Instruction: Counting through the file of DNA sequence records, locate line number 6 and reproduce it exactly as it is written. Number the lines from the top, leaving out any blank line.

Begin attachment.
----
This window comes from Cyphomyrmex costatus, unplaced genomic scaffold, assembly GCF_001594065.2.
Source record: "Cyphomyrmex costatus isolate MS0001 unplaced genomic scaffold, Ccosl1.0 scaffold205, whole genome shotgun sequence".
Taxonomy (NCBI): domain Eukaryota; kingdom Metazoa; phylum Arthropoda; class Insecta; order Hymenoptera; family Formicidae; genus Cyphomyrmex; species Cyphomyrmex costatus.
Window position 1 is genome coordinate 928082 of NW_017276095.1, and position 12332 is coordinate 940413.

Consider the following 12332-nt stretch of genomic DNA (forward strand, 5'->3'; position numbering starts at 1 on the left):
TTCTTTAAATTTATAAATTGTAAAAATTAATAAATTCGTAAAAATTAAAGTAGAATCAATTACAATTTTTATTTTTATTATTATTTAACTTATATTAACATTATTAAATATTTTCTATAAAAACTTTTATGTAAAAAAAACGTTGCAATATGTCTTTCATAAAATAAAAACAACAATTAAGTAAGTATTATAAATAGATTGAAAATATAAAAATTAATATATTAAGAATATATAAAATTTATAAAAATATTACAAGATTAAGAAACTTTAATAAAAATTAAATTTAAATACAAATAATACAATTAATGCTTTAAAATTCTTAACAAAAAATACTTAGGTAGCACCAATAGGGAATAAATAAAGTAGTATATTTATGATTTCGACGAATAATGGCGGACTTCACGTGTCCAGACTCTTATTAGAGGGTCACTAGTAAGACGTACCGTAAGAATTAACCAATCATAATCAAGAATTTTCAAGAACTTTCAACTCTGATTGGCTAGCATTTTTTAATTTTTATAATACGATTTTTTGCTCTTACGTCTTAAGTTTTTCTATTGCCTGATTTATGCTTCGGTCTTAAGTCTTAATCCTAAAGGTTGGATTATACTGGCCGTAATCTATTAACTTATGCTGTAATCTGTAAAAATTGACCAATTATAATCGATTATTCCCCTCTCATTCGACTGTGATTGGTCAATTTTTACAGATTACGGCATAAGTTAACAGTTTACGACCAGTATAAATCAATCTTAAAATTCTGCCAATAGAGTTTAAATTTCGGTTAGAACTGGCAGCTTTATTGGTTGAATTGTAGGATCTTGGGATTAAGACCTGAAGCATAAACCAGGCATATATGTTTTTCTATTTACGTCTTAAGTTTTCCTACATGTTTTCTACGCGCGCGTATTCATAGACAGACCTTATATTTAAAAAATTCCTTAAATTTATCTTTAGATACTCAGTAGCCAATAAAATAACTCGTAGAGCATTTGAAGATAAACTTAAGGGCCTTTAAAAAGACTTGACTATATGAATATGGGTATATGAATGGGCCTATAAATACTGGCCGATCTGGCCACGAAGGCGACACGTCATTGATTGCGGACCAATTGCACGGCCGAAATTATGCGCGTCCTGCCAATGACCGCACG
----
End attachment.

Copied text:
TTCTTTAAATTTATAAATTGTAAAAATTAATAAATTCGTAAAAATTAAAGTAGAATCAATTACAATTTTTATTTTTATTATTATTTAACTTATATTAACATTATTAAATATTTTCTATAAAAACTTTTATGTAAAAAAAACGTTGCAATATGTCTTTCATAAAATAAAAACAACAATTAAGTAAGTATTATAAATAGATTGAAAATATAAAAATTAATATATTAAGAATATATAAAATTTATAAAAATATTACAAGATTAAGAAACTTTAATAAAAATTAAATTTAAATACAAATAATACAATTAATGCTTTAAAATTCTTAACAAAAAATACTTAGGTAGCACCAATAGGGAATAAATAAAGTAGTATATTTATGATTTCGACGAATAATGGCGGACTTCACGTGTCCAGACTCTTATTAGAGGGTCACTAGTAAGACGTACCGTAAGAATTAACCAATCATAATCAAGAATTTTCAAGAACTTTCAACTCTGATTGGCTAGCATTTTTTAATTTTTATAATACGATTTTTTGCTCTTACGTCTTAAGTTTTTCTATTGCCTGATTTATGCTTCGGTCTTAAGTCTTAATCCTAAAGGTTGGATTATACTGGCCGTAATCTATTAACTTATGCTGTAATCTGTAAAAATTGACCAATTATAATCGATTATTCCCCTCTCATTCGACTGTGATTGGTCAATTTTTACAGATTACGGCATAAGTTAACAGTTTACGACCAGTATAAATCAATCTTAAAATTCTGCCAATAGAGTTTAAATTTCGGTTAGAACTGGCAGCTTTATTGGTTGAATTGTAGGATCTTGGGATTAAGACCTGAAGCATAAACCAGGCATATATGTTTTTCTATTTACGTCTTAAGTTTTCCTACATGTTTTCTACGCGCGCGTATTCATAGACAGACCTTATATTTAAAAAATTCCTTAAATTTATCTTTAGATACTCAGTAGCCAATAAAATAACTCGTAGAGCATTTGAAGATAAACTTAAGGGCCTTTAAAAAGACTTGACTATATGAATATGGGTATATGAATGGGCCTATAAATACTGGCCGATCTGGCCACGAAGGCGACACGTCATTGATTGCGGACCAATTGCACGGCCGAAATTATGCGCGTCCTGCCAATGACCGCACG